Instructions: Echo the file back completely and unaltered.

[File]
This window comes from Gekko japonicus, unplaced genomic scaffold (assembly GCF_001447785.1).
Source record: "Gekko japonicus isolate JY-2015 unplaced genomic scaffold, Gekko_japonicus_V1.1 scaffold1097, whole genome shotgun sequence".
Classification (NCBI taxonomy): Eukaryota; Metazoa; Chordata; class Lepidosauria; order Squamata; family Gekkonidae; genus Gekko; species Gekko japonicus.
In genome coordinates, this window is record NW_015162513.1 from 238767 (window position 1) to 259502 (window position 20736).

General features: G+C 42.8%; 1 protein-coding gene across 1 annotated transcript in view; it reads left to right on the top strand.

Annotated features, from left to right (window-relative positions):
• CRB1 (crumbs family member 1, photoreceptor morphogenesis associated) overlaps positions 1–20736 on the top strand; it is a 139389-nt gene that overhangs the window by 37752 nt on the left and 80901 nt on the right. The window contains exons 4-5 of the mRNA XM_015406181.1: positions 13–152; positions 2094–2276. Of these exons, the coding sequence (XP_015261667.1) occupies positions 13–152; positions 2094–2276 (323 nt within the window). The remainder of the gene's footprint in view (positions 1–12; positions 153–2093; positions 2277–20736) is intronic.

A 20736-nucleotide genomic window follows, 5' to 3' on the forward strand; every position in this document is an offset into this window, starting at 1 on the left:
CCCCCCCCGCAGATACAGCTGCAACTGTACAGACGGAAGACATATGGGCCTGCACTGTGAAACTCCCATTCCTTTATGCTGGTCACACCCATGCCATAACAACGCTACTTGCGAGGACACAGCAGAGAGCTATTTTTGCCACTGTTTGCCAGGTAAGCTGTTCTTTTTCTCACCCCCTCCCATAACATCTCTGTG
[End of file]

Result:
This window comes from Gekko japonicus, unplaced genomic scaffold (assembly GCF_001447785.1).
Source record: "Gekko japonicus isolate JY-2015 unplaced genomic scaffold, Gekko_japonicus_V1.1 scaffold1097, whole genome shotgun sequence".
Classification (NCBI taxonomy): Eukaryota; Metazoa; Chordata; class Lepidosauria; order Squamata; family Gekkonidae; genus Gekko; species Gekko japonicus.
In genome coordinates, this window is record NW_015162513.1 from 238767 (window position 1) to 259502 (window position 20736).

General features: G+C 42.8%; 1 protein-coding gene across 1 annotated transcript in view; it reads left to right on the top strand.

Annotated features, from left to right (window-relative positions):
• CRB1 (crumbs family member 1, photoreceptor morphogenesis associated) overlaps positions 1–20736 on the top strand; it is a 139389-nt gene that overhangs the window by 37752 nt on the left and 80901 nt on the right. The window contains exons 4-5 of the mRNA XM_015406181.1: positions 13–152; positions 2094–2276. Of these exons, the coding sequence (XP_015261667.1) occupies positions 13–152; positions 2094–2276 (323 nt within the window). The remainder of the gene's footprint in view (positions 1–12; positions 153–2093; positions 2277–20736) is intronic.

A 20736-nucleotide genomic window follows, 5' to 3' on the forward strand; every position in this document is an offset into this window, starting at 1 on the left:
CCCCCCCCGCAGATACAGCTGCAACTGTACAGACGGAAGACATATGGGCCTGCACTGTGAAACTCCCATTCCTTTATGCTGGTCACACCCATGCCATAACAACGCTACTTGCGAGGACACAGCAGAGAGCTATTTTTGCCACTGTTTGCCAGGTAAGCTGTTCTTTTTCTCACCCCCTCCCATAACATCTCTGTG